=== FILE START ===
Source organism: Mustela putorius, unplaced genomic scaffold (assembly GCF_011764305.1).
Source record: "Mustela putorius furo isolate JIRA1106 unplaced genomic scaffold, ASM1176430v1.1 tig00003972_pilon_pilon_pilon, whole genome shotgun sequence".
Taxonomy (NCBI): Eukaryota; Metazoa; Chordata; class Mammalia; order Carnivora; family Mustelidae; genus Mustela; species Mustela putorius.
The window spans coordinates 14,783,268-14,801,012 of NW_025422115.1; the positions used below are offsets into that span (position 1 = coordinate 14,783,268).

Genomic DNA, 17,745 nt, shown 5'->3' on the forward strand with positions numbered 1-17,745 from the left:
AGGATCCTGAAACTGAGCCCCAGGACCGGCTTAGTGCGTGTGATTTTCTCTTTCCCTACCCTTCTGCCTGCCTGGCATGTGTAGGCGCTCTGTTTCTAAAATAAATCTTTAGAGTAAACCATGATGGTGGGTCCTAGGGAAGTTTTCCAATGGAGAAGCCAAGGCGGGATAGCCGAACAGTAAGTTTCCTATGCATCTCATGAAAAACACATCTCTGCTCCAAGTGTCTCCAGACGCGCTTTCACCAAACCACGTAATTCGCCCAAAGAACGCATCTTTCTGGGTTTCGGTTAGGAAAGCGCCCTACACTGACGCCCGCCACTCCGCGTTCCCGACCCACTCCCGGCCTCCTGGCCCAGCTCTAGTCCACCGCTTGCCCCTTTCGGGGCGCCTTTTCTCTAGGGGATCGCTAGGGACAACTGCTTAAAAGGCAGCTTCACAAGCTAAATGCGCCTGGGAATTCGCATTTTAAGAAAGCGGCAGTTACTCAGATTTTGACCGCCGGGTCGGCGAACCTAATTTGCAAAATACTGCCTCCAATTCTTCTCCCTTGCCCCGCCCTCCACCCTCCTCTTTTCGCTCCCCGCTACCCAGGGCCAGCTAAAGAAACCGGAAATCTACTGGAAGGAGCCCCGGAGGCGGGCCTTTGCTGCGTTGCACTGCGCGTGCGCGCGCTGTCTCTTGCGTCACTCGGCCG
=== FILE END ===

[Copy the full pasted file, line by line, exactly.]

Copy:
Source organism: Mustela putorius, unplaced genomic scaffold (assembly GCF_011764305.1).
Source record: "Mustela putorius furo isolate JIRA1106 unplaced genomic scaffold, ASM1176430v1.1 tig00003972_pilon_pilon_pilon, whole genome shotgun sequence".
Taxonomy (NCBI): Eukaryota; Metazoa; Chordata; class Mammalia; order Carnivora; family Mustelidae; genus Mustela; species Mustela putorius.
The window spans coordinates 14,783,268-14,801,012 of NW_025422115.1; the positions used below are offsets into that span (position 1 = coordinate 14,783,268).

Genomic DNA, 17,745 nt, shown 5'->3' on the forward strand with positions numbered 1-17,745 from the left:
AGGATCCTGAAACTGAGCCCCAGGACCGGCTTAGTGCGTGTGATTTTCTCTTTCCCTACCCTTCTGCCTGCCTGGCATGTGTAGGCGCTCTGTTTCTAAAATAAATCTTTAGAGTAAACCATGATGGTGGGTCCTAGGGAAGTTTTCCAATGGAGAAGCCAAGGCGGGATAGCCGAACAGTAAGTTTCCTATGCATCTCATGAAAAACACATCTCTGCTCCAAGTGTCTCCAGACGCGCTTTCACCAAACCACGTAATTCGCCCAAAGAACGCATCTTTCTGGGTTTCGGTTAGGAAAGCGCCCTACACTGACGCCCGCCACTCCGCGTTCCCGACCCACTCCCGGCCTCCTGGCCCAGCTCTAGTCCACCGCTTGCCCCTTTCGGGGCGCCTTTTCTCTAGGGGATCGCTAGGGACAACTGCTTAAAAGGCAGCTTCACAAGCTAAATGCGCCTGGGAATTCGCATTTTAAGAAAGCGGCAGTTACTCAGATTTTGACCGCCGGGTCGGCGAACCTAATTTGCAAAATACTGCCTCCAATTCTTCTCCCTTGCCCCGCCCTCCACCCTCCTCTTTTCGCTCCCCGCTACCCAGGGCCAGCTAAAGAAACCGGAAATCTACTGGAAGGAGCCCCGGAGGCGGGCCTTTGCTGCGTTGCACTGCGCGTGCGCGCGCTGTCTCTTGCGTCACTCGGCCG